What is not finished yet?
Basically speaking, there are three things left to do:
Opt_Format_NestedTreedata format for
opt:treeinstruction which will allow to push a nested array in order to render a valid HTML tree.
- Finish the migration module which will allow to run OPT 2.0 templates and convert them on-the-fly to the new release.
- Finish the support for
opt:switchinstruction in order to make possible to add dynamic attributes in this way.
The list of implemented features and changes is really impressive. Just a quick look at the code repositories of 2.0 and 2.1 branch can tell us that OPT 2.1 is another revolution, with many clean-ups and improvements.
Further release process
Unfortunately, in order to see a stable release of OPT 2.1, we still need some time. Although I test the new branch in different situations and environments, including real projects, the debugging process is not finished yet. The test code coverage is not as high as I'd like and it needs to change. Another critical issue is the new documentation, where the progress is very low.
I'll do my best to release OPT 2.1 stable before February 2010, because that month I expect to start works on Open Power Template 3. Lots of things have changed in the PHP world last time, especially where it comes to the frameworks and the application design theory. Open Power Libs 2 was a pioneer in several library design concepts, such as universal autoloader or the need for a small, unified core, but its internal structure and design does not meet current code quality standards. Open Power Template 2 suffers from the same issue. Other development teams from such projects, as Doctrine and Symfony, have already started works on improving them, and so must we.
So, what is the exact plan for Open Power Template and Open Power Libs 3? The overall project philosophy will remain the same, which means that if you already know how to use OPT 2.x, you should not have any problems with 3.x. I plan not to make significant changes to the template language, because it has already been polished in the current releases. We will still use good, old XML syntax, sections, switches, components, etc. The only key goal is to make the language fully secure. It means that from the template level, it should not be possible to cause neither PHP fatal, parse error nor access any forbidden function and class.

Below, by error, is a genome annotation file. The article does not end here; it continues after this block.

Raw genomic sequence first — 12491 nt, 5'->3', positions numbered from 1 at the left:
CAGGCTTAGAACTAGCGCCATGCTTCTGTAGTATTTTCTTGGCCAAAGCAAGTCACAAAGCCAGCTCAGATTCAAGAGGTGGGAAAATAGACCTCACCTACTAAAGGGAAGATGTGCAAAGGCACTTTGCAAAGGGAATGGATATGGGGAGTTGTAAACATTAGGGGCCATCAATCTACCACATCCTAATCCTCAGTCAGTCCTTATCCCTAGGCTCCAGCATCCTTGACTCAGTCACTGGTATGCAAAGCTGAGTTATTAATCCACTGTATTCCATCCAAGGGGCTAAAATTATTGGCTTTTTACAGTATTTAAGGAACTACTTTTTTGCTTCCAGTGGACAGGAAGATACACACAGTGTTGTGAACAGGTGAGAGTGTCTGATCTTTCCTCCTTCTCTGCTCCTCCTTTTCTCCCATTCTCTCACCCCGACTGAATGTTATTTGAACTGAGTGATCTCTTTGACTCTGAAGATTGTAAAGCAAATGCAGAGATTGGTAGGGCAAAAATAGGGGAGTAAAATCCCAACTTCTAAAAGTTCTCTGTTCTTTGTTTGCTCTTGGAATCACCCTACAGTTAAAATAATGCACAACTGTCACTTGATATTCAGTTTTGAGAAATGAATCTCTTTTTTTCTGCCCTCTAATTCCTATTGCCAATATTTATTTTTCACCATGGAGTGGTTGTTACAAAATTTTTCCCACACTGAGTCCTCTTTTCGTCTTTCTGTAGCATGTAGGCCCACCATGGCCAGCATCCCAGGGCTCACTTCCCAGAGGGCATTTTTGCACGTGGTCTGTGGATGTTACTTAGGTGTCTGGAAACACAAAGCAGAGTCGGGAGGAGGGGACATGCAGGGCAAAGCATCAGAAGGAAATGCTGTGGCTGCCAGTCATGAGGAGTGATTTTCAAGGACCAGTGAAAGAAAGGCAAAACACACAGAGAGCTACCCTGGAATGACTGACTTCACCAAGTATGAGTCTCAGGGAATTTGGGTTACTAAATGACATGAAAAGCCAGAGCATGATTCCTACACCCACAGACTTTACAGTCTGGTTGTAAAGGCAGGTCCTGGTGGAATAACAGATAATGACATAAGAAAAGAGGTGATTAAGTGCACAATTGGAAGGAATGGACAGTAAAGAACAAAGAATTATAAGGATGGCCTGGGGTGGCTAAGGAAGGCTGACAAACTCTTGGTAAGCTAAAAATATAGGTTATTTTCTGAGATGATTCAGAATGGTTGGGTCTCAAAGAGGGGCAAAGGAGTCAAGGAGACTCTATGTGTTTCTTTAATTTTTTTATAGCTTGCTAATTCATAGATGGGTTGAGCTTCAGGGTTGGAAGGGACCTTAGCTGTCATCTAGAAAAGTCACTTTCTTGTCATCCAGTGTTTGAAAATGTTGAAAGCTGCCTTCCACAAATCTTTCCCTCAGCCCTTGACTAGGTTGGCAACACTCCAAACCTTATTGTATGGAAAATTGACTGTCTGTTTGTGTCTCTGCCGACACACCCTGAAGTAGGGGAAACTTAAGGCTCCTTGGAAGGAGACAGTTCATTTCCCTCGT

The main revolution will take place in the library programming interface. The OPL core will use some third party components:
- Symfony 2 Event Dispatcher
- Symfony 2 Console
Furthermore, there will be fewer components:
- the universal autoloader,
- configuration object,
- error handler,
- debugging interface.
Open Power Template 3 public API will be more compact. I very like the job the guys from Doctrine did in Doctrine 2 project and I'd like to do the same with my library. The API should be simple and intuitive, there should be no magic, and the dependency injection should be done explicitely. The registry and the static stuff will be thrown away.
I'd also like to make the compiler itself completely independent from the standard public API which should allow to use it without it. Its API will be also polished, especially when it comes to data formats, instructions and extending. Here, the following things are going to be implemented:
- data formats will be composed of simple PHP interfaces, which should simplify the entire API and ease the data format building.
- the compiler will make a good use of the reflection mechanism to find out what a particular class provides.
- function packages will simplify installing new template function sets.
- the compiler internals will be separated from the concrete template language implementation - all the languages, including the default one, will be installed by registering a new language class object in the compiler.
The expected result is simple: the most advanced, the most powerful, the fastest, the one, where writing templates is also the fastest, and the greatest template engine in the world. Ever.